I hate to tell you this but the judge got it right: "Appellants complaint did not set forth claims of abuse of process and vicarious liability for which relief could be granted."

    You should have tried something like, "[lawyer] could not have reasonably believed in the existence of Zubitskiy after [date] but failed to promptly terminate the case." The lawyer is both entitled and expected to believe his client, at least until the client's claim becomes utterly non-credible.

    Sucks to be falsely sued. I know from first-hand experience. But you can't bust the lawyer for doing his job representing the client.

  • Re:Okay. (Score:4, Insightful)

    by h4rr4r (612664) on Friday November 12, 2010 @08:19PM (#34212312)

    Most folks would consider an admission from the court that the court is a venue for the rich to abuse the poor news. We already know it to be true, but for a judge to admit it sure seems like news.

    They further found it was not an abuse of process to sue to 'stop the publication of negative information and opinion.'"

    That looks pretty clear to me.

  • by Anonymous Coward on Friday November 12, 2010 @08:21PM (#34212326)

    Naive for expecting the legal system to actually be concerned about the law and dangerous to lawyers that are mostly nothing more than copy/paste artists that think they deserve to get paid $15 an hour to tell the paralegals what to do.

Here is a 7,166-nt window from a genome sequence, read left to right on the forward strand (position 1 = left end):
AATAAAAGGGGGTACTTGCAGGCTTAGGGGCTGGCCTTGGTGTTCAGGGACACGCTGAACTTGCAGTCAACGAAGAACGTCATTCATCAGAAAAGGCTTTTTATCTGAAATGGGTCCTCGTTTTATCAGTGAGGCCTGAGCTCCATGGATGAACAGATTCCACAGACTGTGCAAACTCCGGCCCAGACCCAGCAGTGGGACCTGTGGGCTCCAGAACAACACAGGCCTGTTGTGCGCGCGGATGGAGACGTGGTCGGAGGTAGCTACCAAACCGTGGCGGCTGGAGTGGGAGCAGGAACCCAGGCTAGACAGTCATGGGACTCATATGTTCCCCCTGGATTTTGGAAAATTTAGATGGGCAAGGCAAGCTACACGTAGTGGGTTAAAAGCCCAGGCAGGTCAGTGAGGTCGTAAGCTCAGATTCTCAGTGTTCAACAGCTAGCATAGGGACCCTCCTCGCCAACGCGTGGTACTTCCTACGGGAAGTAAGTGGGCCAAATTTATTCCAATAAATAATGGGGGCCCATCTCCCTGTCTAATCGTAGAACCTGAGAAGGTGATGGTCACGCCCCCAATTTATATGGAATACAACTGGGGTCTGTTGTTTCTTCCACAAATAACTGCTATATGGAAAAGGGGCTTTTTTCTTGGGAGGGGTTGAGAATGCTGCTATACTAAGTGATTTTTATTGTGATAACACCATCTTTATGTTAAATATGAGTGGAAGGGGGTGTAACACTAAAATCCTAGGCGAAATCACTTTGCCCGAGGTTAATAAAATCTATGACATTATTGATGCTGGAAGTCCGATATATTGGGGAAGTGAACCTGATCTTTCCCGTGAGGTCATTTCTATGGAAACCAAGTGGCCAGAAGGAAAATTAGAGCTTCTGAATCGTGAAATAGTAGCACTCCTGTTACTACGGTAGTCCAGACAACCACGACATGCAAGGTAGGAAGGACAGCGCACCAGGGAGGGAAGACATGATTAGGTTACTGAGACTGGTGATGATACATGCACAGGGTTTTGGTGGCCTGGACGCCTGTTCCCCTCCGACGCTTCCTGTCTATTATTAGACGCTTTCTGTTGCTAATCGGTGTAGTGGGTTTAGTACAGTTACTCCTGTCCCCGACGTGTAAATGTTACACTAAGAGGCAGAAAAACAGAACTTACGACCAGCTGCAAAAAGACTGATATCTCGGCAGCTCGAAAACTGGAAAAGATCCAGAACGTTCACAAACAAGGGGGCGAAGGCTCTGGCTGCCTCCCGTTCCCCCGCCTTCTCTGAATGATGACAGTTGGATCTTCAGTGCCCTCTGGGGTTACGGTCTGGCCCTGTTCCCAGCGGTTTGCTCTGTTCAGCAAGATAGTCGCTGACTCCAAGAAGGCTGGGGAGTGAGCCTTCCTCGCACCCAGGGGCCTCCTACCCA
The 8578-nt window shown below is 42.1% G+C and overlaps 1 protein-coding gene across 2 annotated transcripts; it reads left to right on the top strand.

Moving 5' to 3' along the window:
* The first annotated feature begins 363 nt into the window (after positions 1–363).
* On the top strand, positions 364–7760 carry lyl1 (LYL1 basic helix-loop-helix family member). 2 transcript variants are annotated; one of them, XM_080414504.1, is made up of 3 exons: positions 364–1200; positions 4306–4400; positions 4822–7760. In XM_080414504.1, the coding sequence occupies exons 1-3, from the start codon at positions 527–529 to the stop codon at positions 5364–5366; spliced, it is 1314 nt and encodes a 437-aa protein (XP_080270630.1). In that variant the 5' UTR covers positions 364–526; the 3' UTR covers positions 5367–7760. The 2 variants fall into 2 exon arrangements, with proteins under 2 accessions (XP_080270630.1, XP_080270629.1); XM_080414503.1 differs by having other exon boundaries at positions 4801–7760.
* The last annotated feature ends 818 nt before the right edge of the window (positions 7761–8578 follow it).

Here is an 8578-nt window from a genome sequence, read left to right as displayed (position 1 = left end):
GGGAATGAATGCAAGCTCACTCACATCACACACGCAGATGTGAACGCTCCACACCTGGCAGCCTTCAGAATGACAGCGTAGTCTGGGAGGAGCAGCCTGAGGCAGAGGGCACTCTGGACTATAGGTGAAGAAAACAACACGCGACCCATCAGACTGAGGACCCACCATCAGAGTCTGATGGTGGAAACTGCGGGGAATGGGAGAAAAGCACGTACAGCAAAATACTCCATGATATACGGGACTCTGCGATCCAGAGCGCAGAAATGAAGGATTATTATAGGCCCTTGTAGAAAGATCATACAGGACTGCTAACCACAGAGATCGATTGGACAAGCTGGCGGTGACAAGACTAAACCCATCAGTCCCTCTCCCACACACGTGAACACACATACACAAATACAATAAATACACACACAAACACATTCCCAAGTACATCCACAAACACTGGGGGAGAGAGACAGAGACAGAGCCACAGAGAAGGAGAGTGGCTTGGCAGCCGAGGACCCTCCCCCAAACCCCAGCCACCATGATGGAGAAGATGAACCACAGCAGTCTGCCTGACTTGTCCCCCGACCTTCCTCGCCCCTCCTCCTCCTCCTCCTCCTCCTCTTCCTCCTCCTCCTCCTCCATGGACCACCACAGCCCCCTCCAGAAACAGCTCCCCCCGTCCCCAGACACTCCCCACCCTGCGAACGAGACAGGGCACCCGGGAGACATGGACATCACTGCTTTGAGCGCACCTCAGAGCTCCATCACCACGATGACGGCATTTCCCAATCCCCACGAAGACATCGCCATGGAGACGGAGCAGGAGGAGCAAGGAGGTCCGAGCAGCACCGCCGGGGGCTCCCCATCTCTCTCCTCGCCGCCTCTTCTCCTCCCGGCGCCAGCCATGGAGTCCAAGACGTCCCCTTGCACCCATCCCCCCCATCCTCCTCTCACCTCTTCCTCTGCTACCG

• Re:Okay. (Score:4, Insightful)

    by jdpars (1480913) on Friday November 12, 2010 @08:25PM (#34212360)
    But the court didn't admit that the rich were abusing the poor. The court decided that the events that occurred did not constitute negative information and opinion in the legal sense. It did not decide, however, that the plaintiffs were wrong for filing. The end. No significant precedent set.
  • by ScrewMaster (602015) * on Friday November 12, 2010 @08:27PM (#34212376)

    Naive for expecting the legal system to actually be concerned about the law and dangerous to lawyers that are mostly nothing more than copy/paste artists that think they deserve to get paid $15 an hour to tell the paralegals what to do.

    I'm guessing you meant $150 an hour. It's the paralegals that make the fifteen.

  • by noidentity (188756) on Friday November 12, 2010 @08:34PM (#34212416)
    Thank you for summarizing things, but not injecting your opinion or cute sarcastic remarks about the companies involved. Slashdot needs more neutral summaries like this.
  • by DCFusor (1763438) on Friday November 12, 2010 @08:53PM (#34212538) Homepage